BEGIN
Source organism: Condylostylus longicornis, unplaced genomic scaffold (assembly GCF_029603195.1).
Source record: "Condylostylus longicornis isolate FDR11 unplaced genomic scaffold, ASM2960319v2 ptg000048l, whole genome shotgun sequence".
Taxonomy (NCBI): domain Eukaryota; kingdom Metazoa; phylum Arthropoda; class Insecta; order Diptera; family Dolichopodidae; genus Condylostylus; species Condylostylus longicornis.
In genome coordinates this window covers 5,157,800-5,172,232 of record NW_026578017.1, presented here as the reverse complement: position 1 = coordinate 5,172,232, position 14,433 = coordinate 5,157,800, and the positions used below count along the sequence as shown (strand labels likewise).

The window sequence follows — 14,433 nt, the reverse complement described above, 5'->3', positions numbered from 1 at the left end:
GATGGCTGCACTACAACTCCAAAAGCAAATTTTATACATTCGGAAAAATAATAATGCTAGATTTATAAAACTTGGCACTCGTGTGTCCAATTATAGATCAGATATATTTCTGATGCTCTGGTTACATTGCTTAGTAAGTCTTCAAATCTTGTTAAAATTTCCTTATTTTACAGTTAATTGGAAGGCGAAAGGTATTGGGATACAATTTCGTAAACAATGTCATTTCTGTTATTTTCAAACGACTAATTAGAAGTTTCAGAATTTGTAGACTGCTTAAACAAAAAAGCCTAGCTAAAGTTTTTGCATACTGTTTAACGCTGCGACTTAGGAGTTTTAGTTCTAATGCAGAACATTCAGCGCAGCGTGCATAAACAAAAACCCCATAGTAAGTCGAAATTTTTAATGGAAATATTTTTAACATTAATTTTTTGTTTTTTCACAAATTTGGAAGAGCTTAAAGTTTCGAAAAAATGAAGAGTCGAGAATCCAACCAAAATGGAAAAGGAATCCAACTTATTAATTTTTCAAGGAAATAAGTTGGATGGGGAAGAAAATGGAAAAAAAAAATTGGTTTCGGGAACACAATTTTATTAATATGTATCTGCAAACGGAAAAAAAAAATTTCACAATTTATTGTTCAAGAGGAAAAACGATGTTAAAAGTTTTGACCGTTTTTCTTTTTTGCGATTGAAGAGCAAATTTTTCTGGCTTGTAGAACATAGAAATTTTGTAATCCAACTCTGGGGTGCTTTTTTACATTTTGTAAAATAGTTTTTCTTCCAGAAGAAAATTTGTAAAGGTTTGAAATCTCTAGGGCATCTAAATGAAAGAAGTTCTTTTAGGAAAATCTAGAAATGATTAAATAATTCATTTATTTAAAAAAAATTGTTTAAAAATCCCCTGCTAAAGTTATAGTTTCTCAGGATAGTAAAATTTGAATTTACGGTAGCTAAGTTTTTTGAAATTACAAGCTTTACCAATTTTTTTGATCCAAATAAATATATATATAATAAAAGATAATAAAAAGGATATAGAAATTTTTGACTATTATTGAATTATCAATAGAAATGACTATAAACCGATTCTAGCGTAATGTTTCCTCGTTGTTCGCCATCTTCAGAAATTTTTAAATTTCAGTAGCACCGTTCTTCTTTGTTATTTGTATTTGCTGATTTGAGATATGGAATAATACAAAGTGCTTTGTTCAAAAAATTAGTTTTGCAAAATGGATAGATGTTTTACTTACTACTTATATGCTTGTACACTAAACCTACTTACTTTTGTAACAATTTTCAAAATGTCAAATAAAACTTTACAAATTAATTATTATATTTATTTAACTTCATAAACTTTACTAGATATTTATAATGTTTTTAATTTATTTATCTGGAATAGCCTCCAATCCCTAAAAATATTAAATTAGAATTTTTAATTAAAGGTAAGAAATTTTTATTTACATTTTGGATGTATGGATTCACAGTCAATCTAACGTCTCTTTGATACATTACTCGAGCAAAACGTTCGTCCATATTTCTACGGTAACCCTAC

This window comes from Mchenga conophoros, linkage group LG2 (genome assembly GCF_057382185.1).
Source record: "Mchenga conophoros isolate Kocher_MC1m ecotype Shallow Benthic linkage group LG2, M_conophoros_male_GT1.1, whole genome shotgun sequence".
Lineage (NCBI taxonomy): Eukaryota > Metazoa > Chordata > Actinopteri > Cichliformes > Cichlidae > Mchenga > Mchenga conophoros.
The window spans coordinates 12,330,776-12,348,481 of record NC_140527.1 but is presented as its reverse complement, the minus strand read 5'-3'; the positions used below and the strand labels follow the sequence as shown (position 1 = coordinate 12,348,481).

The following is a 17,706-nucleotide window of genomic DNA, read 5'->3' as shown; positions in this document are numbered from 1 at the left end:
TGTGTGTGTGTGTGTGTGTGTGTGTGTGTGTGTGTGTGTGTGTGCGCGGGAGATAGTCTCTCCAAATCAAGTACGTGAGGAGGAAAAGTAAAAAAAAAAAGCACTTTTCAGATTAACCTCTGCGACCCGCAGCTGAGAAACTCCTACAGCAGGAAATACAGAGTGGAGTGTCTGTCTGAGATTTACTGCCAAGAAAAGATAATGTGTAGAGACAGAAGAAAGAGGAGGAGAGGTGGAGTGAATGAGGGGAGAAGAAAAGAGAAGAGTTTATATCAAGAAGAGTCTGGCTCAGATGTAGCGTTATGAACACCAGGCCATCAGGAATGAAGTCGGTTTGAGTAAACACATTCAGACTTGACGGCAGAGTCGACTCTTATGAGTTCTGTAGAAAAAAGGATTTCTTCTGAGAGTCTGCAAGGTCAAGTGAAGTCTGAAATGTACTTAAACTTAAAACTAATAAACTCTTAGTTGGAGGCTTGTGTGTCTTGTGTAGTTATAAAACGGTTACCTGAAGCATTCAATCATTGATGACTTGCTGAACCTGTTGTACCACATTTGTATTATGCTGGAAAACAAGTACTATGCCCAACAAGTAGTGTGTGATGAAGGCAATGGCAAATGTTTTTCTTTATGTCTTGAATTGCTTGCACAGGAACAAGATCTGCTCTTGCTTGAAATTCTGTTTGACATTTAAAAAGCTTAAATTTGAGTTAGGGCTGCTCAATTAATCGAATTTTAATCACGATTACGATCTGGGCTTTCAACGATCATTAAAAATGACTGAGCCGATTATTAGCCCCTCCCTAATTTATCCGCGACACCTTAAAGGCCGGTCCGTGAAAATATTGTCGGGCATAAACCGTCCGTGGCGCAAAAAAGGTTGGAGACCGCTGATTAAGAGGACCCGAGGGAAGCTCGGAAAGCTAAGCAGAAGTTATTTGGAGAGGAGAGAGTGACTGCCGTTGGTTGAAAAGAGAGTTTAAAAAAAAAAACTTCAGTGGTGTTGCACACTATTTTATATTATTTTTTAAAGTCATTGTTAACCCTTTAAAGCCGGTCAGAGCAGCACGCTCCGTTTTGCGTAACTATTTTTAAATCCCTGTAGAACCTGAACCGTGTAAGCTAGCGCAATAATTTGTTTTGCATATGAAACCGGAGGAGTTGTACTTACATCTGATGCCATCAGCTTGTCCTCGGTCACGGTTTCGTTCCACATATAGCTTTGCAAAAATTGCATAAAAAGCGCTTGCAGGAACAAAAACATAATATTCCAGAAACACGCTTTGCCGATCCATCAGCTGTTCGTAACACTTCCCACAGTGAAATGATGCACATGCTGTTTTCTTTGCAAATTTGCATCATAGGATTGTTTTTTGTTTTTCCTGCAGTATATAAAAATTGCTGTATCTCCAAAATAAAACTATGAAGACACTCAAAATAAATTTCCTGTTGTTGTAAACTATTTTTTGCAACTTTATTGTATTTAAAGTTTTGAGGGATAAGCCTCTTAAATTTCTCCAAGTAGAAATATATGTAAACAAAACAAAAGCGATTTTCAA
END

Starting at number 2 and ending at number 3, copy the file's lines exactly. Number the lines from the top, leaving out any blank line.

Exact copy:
Source record: "Condylostylus longicornis isolate FDR11 unplaced genomic scaffold, ASM2960319v2 ptg000048l, whole genome shotgun sequence".
Taxonomy (NCBI): domain Eukaryota; kingdom Metazoa; phylum Arthropoda; class Insecta; order Diptera; family Dolichopodidae; genus Condylostylus; species Condylostylus longicornis.